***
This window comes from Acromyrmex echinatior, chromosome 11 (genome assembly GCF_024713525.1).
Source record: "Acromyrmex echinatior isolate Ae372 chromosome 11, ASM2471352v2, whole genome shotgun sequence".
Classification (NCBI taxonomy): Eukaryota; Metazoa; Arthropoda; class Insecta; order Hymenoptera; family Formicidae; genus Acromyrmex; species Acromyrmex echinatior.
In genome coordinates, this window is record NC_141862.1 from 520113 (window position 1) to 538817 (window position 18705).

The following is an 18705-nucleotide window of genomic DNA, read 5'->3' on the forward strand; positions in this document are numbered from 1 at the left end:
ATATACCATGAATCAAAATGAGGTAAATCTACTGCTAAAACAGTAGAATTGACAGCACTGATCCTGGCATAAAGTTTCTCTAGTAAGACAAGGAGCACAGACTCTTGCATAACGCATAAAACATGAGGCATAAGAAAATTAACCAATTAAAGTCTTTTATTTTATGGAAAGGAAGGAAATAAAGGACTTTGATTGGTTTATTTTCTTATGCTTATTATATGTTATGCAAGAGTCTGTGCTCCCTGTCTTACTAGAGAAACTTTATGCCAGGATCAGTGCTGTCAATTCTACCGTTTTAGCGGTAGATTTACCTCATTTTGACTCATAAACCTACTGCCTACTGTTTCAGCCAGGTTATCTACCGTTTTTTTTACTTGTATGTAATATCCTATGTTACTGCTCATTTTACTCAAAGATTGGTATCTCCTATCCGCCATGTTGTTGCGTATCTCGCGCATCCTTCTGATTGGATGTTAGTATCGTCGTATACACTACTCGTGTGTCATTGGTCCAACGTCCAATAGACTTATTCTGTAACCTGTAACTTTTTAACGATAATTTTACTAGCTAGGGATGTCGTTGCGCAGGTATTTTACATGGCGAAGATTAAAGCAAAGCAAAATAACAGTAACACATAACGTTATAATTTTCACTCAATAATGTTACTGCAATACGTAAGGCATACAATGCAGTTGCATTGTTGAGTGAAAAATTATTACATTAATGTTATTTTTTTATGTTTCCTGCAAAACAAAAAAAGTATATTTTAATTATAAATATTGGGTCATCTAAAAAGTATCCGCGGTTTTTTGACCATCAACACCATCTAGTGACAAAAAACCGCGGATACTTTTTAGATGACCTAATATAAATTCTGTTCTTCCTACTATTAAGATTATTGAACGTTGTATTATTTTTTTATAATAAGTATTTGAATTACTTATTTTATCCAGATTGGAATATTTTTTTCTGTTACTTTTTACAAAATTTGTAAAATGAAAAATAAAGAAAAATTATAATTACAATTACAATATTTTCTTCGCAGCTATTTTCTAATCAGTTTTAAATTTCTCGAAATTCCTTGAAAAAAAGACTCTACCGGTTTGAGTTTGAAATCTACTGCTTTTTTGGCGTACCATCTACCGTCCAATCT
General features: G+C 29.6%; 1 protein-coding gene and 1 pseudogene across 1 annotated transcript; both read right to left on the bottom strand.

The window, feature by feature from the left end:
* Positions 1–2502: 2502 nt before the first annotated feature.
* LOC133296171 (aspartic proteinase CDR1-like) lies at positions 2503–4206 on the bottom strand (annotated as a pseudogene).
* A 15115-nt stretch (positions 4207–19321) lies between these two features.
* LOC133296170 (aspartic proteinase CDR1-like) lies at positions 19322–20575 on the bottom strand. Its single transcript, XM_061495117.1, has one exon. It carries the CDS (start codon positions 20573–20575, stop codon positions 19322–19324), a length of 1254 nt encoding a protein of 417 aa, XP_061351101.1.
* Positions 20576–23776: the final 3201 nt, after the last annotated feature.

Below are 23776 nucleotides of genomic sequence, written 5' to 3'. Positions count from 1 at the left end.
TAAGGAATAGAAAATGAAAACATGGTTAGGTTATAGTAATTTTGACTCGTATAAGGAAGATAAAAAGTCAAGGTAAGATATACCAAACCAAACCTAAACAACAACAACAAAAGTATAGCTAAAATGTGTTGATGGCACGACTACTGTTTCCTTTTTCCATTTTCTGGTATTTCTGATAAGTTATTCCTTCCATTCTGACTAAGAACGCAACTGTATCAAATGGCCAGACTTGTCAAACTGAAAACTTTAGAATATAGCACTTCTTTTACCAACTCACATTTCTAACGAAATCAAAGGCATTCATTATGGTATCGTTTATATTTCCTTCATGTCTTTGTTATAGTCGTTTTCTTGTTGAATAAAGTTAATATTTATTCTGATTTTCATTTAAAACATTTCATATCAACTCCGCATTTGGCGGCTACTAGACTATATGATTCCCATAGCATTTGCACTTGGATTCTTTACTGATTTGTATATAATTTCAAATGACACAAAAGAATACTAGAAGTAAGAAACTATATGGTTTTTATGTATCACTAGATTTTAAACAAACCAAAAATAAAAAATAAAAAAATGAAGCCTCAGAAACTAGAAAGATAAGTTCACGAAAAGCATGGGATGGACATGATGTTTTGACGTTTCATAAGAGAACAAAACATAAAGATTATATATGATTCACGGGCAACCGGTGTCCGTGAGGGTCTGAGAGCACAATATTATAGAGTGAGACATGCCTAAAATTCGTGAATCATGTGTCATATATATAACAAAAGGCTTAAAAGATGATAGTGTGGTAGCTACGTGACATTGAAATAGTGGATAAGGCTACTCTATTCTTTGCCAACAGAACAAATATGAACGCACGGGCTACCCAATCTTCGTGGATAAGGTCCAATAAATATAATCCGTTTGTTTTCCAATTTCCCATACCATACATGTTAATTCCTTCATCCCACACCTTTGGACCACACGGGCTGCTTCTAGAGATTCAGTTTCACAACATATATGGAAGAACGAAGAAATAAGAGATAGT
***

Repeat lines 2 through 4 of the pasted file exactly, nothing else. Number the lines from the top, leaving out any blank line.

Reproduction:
Source record: "Acromyrmex echinatior isolate Ae372 chromosome 11, ASM2471352v2, whole genome shotgun sequence".
Classification (NCBI taxonomy): Eukaryota; Metazoa; Arthropoda; class Insecta; order Hymenoptera; family Formicidae; genus Acromyrmex; species Acromyrmex echinatior.
In genome coordinates, this window is record NC_141862.1 from 520113 (window position 1) to 538817 (window position 18705).